July 02, 2004
Nurse-in at the Galleria

The local news has had a field day with the nursing mothers' protest that took place yesterday at the Galleria.

They came with strollers and diaper bags, lifting up their shirts ever so slightly to champion mothers' rights to breast-feed their babies -- in public.

Call it the nurse-in. A peaceful protest without the screaming banners but with hungry infants 3 to 18 months old.

About 50 nursing mothers gathered Thursday for a demonstration at the Galleria near, aptly, the Baby Gap, where four days earlier Julie Doyle-Madrid said a female security guard asked her to cover herself in the middle of feeding her 4-month-old baby, Will.

Doyle-Madrid said another officer then told her it was the mall's preference for breast-feeding mothers to do so in a less populated area of the mall or in a restroom.

Doyle-Madrid moved but was incensed. She then told a friend about the incident, and she passed the word on.

The outrage soon spread through e-mail messages, play groups and parent meetings until a demonstration was born.

"I think it's a silly thing to be preoccupied with," said nursing mother Melynda Jones as 3-month-old Macy rested on a Boppy pillow while taking her 30-minute liquid lunch.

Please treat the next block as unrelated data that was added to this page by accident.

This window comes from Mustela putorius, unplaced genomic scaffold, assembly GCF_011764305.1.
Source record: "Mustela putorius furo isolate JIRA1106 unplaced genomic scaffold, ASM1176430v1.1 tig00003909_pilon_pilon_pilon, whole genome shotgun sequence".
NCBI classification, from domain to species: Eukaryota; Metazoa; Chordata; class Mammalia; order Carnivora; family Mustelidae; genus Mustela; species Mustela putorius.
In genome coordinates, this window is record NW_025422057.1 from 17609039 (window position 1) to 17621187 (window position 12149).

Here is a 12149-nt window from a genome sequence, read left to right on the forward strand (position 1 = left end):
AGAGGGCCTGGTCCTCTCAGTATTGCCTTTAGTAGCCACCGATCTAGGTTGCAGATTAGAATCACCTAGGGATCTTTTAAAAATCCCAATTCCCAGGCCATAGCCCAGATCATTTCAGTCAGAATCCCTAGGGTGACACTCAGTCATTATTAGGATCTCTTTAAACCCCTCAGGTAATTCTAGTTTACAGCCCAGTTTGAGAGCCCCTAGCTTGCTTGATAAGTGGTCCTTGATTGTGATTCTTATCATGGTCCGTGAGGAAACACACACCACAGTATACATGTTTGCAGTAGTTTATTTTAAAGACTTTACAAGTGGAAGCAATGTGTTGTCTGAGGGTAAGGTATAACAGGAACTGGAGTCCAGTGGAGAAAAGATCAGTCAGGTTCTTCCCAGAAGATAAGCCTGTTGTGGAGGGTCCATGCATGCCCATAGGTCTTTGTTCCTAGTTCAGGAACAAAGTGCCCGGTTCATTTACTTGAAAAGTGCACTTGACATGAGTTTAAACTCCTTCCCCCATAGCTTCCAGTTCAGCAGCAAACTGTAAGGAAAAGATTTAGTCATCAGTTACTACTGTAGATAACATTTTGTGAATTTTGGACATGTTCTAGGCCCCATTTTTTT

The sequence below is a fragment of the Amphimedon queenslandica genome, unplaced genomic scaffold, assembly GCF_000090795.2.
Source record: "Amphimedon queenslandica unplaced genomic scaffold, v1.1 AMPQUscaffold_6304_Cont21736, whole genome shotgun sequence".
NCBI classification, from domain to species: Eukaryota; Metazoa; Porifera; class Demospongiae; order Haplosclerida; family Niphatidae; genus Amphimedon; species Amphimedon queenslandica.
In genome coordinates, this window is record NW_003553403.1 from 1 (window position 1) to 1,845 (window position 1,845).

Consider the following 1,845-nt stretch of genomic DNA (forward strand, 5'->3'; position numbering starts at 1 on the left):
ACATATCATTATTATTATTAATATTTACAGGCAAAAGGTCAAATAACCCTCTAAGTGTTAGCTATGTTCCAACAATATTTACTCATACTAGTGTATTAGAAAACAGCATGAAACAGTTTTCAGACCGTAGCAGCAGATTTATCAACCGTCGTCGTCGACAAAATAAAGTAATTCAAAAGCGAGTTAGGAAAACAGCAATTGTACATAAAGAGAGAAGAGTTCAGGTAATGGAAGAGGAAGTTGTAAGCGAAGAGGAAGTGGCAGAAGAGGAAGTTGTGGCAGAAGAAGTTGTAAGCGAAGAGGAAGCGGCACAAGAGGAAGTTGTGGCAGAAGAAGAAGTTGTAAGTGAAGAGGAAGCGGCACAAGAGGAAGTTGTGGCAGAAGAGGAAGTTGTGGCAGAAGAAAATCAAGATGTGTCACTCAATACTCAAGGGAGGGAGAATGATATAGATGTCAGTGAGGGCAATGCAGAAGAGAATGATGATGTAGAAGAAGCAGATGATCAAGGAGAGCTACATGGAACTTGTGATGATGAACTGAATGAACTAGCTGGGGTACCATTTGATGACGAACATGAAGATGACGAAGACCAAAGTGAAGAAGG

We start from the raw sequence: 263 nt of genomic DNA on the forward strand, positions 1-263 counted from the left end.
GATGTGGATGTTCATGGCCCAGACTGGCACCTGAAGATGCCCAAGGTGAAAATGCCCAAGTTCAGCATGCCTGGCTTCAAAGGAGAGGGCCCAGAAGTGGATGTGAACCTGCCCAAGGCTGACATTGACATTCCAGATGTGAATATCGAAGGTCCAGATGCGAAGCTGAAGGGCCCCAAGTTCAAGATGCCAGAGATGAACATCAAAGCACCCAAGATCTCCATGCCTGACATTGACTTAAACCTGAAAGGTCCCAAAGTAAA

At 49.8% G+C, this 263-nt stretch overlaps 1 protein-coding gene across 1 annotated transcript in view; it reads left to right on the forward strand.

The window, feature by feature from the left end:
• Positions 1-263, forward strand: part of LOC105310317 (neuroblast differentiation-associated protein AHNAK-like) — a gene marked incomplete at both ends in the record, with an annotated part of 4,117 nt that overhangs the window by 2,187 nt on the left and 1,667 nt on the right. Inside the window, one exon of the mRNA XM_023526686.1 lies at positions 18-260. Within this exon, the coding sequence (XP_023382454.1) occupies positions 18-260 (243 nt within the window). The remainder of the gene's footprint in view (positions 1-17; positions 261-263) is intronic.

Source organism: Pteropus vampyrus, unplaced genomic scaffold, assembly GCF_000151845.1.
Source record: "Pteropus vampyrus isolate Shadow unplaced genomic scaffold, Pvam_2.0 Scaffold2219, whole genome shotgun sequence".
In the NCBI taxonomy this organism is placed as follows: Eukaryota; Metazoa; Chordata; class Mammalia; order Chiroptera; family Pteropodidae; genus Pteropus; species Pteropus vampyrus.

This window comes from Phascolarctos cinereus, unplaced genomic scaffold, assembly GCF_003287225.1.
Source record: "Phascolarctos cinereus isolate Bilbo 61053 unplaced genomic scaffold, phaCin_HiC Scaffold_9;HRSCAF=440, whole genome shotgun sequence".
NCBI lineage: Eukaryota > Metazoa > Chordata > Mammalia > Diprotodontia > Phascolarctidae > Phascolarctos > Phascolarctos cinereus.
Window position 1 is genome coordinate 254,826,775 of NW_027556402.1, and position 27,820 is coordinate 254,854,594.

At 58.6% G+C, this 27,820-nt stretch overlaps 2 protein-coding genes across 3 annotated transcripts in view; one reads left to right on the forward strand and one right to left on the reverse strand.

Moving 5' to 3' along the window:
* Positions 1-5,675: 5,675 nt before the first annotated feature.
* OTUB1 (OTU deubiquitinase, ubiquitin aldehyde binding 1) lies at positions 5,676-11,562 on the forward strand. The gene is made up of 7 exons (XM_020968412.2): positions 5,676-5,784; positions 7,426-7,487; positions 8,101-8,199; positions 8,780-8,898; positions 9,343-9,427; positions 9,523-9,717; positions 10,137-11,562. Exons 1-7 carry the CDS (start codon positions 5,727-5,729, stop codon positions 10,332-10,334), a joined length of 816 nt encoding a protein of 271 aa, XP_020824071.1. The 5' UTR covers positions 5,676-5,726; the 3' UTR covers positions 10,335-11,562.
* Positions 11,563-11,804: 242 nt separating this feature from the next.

"We're suppose to nurture our kids. We shouldn't be banned to the bathroom to do it. Who wants to sit in a bathroom for 30 minutes?" she said.

For the record, the law in Texas is short and sweet on this point:

165.002. RIGHT TO BREAST-FEED. A mother is entitled to breast-feed her baby in any location in which the mother is authorized to be.

The Galleria and its overzealous security guard therefore had no legal standing to ask Ms. Doyle-Madrid to move. Period.

What's truly appalling about this story, though, is the explanation given by the Galleria's spokesperson for why the security guard asked Ms. Doyle-Madrid to move:

Galleria spokeswoman Connie Hascher said the incident was a misunderstanding. She said the officer only approached the nursing mother after she saw four men watching the woman as she breast-fed.

She said the officer's suggestion was in consideration for Doyle-Madrid's privacy.

Hascher said the mall doesn't have a policy or preference about where a mother can nurse, and she wasn't aware of any complaints from patrons offended by public nursing.

"We recognize any woman can breast-feed out in the public, and we support their right to do that," she said.

Emphasis mine. Are you telling me that the officer, who was apparently concerned enough by the four men who were ogling this woman to do something about it, chose not to confront them and tell them to move along but instead asked the target of their leering to go and hide? If those men had been watching Ms. Doyle-Madrid while she'd been sitting there reading a book instead, would the security guard have helpfully suggested that she go read in the bathroom? Who's causing the problem here, the woman feeding her baby or the four creeps who are staring at her in a sufficiently obvious manner as to attract the attention of the mall cops? Un-freaking-believable.

Posted by Charles Kuffner on July 02, 2004 to Elsewhere in Houston | TrackBack